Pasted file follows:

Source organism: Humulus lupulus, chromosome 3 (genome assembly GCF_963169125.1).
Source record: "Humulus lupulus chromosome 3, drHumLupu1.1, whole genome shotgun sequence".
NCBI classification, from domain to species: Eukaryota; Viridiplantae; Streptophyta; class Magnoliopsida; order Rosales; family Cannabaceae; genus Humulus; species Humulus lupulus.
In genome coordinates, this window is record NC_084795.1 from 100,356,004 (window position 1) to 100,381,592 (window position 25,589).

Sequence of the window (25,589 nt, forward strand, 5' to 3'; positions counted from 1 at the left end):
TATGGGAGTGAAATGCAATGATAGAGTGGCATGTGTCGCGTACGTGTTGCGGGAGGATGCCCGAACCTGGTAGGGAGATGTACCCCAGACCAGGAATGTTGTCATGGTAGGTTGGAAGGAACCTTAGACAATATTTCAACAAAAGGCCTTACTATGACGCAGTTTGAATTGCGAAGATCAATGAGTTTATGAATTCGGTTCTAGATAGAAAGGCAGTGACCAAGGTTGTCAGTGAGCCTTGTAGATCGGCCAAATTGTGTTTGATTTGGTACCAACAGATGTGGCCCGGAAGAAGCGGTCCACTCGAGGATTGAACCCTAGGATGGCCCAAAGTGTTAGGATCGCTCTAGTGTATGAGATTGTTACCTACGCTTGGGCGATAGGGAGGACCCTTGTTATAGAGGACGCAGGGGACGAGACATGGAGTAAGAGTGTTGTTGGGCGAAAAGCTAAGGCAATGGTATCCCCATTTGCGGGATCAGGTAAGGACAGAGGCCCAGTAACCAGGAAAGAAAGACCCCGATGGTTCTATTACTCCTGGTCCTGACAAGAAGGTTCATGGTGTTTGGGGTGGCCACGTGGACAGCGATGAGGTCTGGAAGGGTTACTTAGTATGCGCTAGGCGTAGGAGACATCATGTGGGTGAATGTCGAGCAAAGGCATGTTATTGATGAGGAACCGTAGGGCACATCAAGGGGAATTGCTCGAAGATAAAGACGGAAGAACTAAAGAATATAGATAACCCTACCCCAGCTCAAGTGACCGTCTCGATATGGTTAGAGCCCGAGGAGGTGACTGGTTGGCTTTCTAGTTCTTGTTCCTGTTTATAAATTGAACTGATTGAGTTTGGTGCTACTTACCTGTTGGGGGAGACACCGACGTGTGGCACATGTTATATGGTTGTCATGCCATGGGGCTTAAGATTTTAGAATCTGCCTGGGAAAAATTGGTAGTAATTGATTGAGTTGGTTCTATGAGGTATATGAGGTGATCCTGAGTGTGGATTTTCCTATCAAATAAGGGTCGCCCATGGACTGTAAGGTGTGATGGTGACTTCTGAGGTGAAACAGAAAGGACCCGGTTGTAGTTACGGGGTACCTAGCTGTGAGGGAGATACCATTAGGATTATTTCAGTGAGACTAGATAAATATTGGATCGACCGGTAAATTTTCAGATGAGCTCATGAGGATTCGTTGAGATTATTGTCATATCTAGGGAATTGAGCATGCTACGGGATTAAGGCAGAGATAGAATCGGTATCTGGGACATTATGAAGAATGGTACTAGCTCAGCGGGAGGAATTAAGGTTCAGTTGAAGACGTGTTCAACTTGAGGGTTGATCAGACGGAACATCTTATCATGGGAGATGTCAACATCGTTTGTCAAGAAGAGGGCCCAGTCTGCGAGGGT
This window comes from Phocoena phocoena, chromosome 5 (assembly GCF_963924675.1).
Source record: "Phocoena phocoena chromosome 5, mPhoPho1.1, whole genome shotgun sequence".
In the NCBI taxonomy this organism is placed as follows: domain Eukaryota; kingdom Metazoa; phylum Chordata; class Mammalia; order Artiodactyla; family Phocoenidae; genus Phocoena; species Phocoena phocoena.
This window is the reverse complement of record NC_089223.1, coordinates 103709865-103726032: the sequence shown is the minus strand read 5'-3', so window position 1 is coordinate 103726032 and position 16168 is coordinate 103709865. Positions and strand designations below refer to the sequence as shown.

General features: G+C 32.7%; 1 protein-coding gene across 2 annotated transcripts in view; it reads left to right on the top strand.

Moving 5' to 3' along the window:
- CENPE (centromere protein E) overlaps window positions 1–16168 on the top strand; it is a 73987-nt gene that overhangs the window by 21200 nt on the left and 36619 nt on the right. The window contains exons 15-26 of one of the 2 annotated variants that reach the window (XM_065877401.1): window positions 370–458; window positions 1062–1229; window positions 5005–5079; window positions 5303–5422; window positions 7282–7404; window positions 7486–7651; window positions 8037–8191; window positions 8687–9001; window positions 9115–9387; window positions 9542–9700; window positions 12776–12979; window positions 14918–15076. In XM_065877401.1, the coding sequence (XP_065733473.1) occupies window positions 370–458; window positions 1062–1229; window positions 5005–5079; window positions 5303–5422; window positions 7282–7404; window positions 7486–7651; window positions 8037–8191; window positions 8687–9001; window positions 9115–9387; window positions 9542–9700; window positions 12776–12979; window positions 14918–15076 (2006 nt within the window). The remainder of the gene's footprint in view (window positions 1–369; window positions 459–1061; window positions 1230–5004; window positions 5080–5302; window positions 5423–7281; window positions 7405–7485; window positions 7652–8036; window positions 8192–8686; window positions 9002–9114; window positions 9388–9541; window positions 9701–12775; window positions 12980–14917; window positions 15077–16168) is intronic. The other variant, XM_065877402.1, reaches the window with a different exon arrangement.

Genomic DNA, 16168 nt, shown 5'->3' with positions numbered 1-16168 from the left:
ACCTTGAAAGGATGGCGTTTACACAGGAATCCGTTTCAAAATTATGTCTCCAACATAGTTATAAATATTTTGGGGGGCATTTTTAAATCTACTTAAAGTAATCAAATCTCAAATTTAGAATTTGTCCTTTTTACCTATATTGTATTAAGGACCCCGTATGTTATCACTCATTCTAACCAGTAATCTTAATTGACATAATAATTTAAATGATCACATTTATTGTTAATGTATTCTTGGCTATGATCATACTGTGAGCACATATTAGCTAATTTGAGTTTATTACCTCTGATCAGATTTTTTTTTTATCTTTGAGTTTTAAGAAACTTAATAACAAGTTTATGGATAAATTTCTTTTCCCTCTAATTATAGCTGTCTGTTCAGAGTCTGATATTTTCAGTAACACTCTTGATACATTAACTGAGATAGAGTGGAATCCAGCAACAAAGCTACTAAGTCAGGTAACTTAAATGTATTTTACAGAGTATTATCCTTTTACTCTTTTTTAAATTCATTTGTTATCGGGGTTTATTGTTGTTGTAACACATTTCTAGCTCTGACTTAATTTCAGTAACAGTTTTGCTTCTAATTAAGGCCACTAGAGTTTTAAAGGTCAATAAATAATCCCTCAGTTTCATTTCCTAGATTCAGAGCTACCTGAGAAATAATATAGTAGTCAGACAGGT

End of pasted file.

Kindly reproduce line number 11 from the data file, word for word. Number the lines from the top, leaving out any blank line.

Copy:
General features: G+C 32.7%; 1 protein-coding gene across 2 annotated transcripts in view; it reads left to right on the top strand.